But first things first. To start with, I'm typing this without using my left thumb. Remember what I said about not bringing a First Aid kit with me? It wasn't a joke! I've been averaging about one cut a day on the fingers and thumb of my left hand. One of them, on my index finger, made when I was peeling a carrot with a serrated peeler, still hurts (though it's well on the way to healing). Early this afternoon I sliced a bit of skin off my thumb while peeling a grapefruit (with the aid of a very sharp knife) for lunch. I'd already discovered a couple of days ago that staunching the bleeding of a finger with paper toweling while continuing to cook is a clumsy business. But this wound has been a bit more persistent. And I needed it to stop bleeding before I could go out. Finally, when I didn't want to delay taking my beach walk any longer, I folded some paper toweling into a pad which I taped to my thumb with invisible tape. My glove just managed to fit over it. Which was all well and good until I took a tumble in the sand (too busy watching out for the seal I'd seen earlier to be looking out for rocks sticking up out of the sand...Now that I'm home, I can see blood seeping through, under the tape. Which means I'll have to change it soon. (If it were a bit more serious, I could go to the park office and ask for First Aid. But for a minor kitchen cut? Which would have stopped bleeding if I'd had a real bandage to put on it? Argh!)
It was warm enough today for me to sit on a rock at Point Wilson and write in my notebook. Here's what I wrote:
I just saw a seal! I was approaching Point Wilson, at the place where the water currents get very complicated. I noticed about five sea gulls in the shallows, apparently fishing. When I looked more closely, they suddenly took off, and I saw the seal's head sticking out of the water, close in to shore, almost where the sea gulls had been. It reminded me of a dog's head, only without the floppy ears. (I think, actually, that this seal might have been ear-less.) It looked around, as if scoping out the situation. And then about five seconds later, it dove back down under the surface, and I saw its pelt-- it looked light gray to my eye, with splotches on it.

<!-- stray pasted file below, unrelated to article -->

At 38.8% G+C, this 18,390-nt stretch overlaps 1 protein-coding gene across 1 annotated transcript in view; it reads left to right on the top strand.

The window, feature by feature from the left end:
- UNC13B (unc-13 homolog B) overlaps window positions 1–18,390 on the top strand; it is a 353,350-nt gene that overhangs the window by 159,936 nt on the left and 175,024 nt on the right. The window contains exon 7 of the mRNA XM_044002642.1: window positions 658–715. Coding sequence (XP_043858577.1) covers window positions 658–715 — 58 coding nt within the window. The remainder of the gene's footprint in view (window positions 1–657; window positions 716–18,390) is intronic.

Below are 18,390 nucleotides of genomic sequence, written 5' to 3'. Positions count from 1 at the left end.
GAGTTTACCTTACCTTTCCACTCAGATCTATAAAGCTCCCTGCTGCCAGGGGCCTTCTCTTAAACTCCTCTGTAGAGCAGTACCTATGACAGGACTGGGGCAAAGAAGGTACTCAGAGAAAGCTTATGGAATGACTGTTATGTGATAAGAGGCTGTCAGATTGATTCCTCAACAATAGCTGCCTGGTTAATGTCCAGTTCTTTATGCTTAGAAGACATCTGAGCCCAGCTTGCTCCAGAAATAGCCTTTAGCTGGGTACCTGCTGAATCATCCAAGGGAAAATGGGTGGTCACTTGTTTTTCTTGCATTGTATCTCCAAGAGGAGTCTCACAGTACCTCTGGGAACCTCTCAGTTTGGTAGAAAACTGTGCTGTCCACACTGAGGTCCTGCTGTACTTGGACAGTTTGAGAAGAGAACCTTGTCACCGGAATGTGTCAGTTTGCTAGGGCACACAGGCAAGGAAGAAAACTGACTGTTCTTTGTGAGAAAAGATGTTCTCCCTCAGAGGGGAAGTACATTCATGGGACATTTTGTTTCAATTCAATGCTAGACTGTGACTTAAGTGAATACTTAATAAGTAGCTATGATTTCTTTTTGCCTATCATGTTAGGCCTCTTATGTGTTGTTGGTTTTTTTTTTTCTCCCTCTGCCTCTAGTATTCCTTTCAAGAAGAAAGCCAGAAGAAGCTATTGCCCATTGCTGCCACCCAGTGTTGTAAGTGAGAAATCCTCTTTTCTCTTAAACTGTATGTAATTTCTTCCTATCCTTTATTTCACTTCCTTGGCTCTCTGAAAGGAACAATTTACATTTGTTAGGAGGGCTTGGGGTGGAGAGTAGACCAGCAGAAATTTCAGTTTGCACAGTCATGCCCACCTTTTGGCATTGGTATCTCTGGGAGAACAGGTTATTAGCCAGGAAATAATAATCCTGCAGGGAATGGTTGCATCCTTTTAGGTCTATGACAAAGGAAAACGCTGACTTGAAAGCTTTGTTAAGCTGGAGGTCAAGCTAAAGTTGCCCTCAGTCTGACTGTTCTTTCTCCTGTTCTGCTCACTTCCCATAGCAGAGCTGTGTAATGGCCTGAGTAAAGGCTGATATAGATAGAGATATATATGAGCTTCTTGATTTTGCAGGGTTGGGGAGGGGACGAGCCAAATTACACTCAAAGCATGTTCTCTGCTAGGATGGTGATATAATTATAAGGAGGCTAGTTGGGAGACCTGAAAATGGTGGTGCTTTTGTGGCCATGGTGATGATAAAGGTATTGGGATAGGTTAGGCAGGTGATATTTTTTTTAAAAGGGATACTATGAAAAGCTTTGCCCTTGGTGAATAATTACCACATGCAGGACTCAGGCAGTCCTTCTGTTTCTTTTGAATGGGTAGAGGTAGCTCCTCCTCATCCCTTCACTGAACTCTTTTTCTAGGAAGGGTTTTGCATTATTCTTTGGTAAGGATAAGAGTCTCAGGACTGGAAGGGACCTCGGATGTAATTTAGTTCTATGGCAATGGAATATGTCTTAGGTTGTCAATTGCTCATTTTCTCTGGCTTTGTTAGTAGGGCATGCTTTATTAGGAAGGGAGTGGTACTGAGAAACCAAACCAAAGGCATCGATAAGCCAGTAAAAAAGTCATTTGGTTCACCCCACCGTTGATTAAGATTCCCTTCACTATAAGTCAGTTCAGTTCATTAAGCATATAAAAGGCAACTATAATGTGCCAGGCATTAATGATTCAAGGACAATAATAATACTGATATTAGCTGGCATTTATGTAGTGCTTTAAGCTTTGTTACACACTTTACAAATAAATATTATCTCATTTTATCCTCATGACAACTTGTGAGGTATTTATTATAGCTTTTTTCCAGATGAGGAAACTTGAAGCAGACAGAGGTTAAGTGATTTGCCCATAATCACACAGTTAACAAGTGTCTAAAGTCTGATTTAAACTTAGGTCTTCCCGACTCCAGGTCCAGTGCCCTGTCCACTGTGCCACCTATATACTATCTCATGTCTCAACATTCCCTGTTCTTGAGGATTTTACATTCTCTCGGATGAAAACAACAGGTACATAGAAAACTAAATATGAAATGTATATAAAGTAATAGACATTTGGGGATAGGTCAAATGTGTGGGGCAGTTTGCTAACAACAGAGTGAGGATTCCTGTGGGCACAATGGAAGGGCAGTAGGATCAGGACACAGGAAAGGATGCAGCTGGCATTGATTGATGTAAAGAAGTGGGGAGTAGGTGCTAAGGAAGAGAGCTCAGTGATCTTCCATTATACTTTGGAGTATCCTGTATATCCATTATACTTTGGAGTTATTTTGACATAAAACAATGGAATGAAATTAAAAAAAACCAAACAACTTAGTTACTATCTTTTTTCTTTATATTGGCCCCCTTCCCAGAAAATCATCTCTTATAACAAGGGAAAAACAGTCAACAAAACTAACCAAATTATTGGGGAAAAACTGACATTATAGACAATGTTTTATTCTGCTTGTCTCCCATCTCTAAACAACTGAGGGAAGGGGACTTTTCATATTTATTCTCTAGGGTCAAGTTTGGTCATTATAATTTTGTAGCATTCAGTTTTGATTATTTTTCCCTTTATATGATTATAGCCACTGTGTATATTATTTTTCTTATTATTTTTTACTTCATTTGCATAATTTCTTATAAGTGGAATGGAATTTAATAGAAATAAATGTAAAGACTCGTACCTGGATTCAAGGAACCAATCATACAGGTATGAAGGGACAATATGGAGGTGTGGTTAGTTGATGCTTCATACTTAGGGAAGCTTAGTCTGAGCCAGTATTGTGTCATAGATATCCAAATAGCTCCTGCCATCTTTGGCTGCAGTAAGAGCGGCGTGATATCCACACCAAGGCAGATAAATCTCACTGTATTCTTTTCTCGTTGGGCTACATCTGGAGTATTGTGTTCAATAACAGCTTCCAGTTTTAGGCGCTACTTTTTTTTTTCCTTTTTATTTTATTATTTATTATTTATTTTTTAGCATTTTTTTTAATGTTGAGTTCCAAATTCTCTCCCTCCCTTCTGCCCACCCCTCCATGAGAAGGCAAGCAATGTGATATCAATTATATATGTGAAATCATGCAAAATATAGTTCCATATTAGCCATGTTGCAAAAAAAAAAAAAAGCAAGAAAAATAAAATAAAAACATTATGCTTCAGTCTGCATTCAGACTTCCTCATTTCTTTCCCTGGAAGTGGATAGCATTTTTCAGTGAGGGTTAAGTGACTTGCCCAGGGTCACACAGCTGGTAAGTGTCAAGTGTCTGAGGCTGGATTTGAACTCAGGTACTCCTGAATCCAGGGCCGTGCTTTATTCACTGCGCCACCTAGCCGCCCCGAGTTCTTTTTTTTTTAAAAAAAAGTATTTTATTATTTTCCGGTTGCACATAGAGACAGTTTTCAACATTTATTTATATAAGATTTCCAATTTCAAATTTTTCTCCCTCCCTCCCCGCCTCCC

It's really a beautiful day, not in the way previous days have been beautiful, but mild, with no wind to speak of. A cap of high thin cirrus covers the sky (I had the lights on inside all day, because there just wasn't enough light to read by without them), not quite reaching the horizon, leaving a thin band of light running all the way around the horizon, exposing the Cascades in all their glory. Dawn this morning, instead of dark orange, was orange-ish gold-- an odd, rich color I didn't recognize and thus couldn't put a name to, that acquired a bit of pink just before sunrise.
Although it's still a few hours until low tide, because this low tide will be so low, a lot of the beach is exposed. Weirdly, jellyfish have been stranded all over the sand. I stopped counting them when I reached 30. They look like little humps, here and there dotting the sand, of all sizes and shapes, always engulfing something.
I'm so glad I came out for this walk, sniffles, bleeding thumb, and all!
Of course I took a few photos of jellyfish-- you know how I am about them!
On the walk back, I encountered the seal again. I kept watching the water, hoping to see it. And because of this (and despite my using my sticks), I went sprawling when I stubbed my foot on a rock. After I clambered to my feet and was brushing the sand off my pants (and noting that my thumb had taken a hit and might very well have started bleeding again), I saw the seal, swimming--- and looking straight at me, as if curious at the racket I'd been making. Because it was staring directly at me, I said "Hello," and then of course realized that it might not actually be looking at me at all, especially since it just swam on, with its head above the water for a little ways (like a dog, I again thought), no longer paying me any attention, until finally it lowered its head and continued on its way, below the surface.